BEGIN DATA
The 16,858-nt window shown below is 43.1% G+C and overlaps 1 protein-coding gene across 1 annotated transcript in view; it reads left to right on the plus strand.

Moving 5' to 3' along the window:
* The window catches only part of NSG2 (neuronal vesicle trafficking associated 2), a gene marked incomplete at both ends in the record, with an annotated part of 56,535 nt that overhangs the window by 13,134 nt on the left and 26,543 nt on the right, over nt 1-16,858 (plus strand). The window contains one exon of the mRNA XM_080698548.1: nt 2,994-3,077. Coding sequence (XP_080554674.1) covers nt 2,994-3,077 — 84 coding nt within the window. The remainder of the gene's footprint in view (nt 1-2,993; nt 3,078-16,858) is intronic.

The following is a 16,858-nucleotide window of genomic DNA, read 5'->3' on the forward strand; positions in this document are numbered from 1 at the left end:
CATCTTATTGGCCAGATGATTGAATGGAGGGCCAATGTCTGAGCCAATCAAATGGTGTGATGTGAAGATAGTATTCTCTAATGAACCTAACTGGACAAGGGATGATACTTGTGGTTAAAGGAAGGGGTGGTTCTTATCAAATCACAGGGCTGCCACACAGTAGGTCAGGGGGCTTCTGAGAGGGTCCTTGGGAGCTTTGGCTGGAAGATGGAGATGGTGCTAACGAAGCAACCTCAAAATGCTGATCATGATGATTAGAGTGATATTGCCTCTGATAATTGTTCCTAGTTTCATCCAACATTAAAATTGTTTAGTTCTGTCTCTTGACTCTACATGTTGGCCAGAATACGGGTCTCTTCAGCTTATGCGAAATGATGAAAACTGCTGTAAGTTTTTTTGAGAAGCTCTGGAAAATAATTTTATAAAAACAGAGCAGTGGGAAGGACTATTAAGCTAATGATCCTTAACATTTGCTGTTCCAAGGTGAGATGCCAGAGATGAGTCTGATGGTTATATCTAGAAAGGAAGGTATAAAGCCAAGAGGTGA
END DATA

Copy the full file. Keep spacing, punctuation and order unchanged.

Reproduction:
The 16,858-nt window shown below is 43.1% G+C and overlaps 1 protein-coding gene across 1 annotated transcript in view; it reads left to right on the plus strand.

Moving 5' to 3' along the window:
* The window catches only part of NSG2 (neuronal vesicle trafficking associated 2), a gene marked incomplete at both ends in the record, with an annotated part of 56,535 nt that overhangs the window by 13,134 nt on the left and 26,543 nt on the right, over nt 1-16,858 (plus strand). The window contains one exon of the mRNA XM_080698548.1: nt 2,994-3,077. Coding sequence (XP_080554674.1) covers nt 2,994-3,077 — 84 coding nt within the window. The remainder of the gene's footprint in view (nt 1-2,993; nt 3,078-16,858) is intronic.

The following is a 16,858-nucleotide window of genomic DNA, read 5'->3' on the forward strand; positions in this document are numbered from 1 at the left end:
CATCTTATTGGCCAGATGATTGAATGGAGGGCCAATGTCTGAGCCAATCAAATGGTGTGATGTGAAGATAGTATTCTCTAATGAACCTAACTGGACAAGGGATGATACTTGTGGTTAAAGGAAGGGGTGGTTCTTATCAAATCACAGGGCTGCCACACAGTAGGTCAGGGGGCTTCTGAGAGGGTCCTTGGGAGCTTTGGCTGGAAGATGGAGATGGTGCTAACGAAGCAACCTCAAAATGCTGATCATGATGATTAGAGTGATATTGCCTCTGATAATTGTTCCTAGTTTCATCCAACATTAAAATTGTTTAGTTCTGTCTCTTGACTCTACATGTTGGCCAGAATACGGGTCTCTTCAGCTTATGCGAAATGATGAAAACTGCTGTAAGTTTTTTTGAGAAGCTCTGGAAAATAATTTTATAAAAACAGAGCAGTGGGAAGGACTATTAAGCTAATGATCCTTAACATTTGCTGTTCCAAGGTGAGATGCCAGAGATGAGTCTGATGGTTATATCTAGAAAGGAAGGTATAAAGCCAAGAGGTGA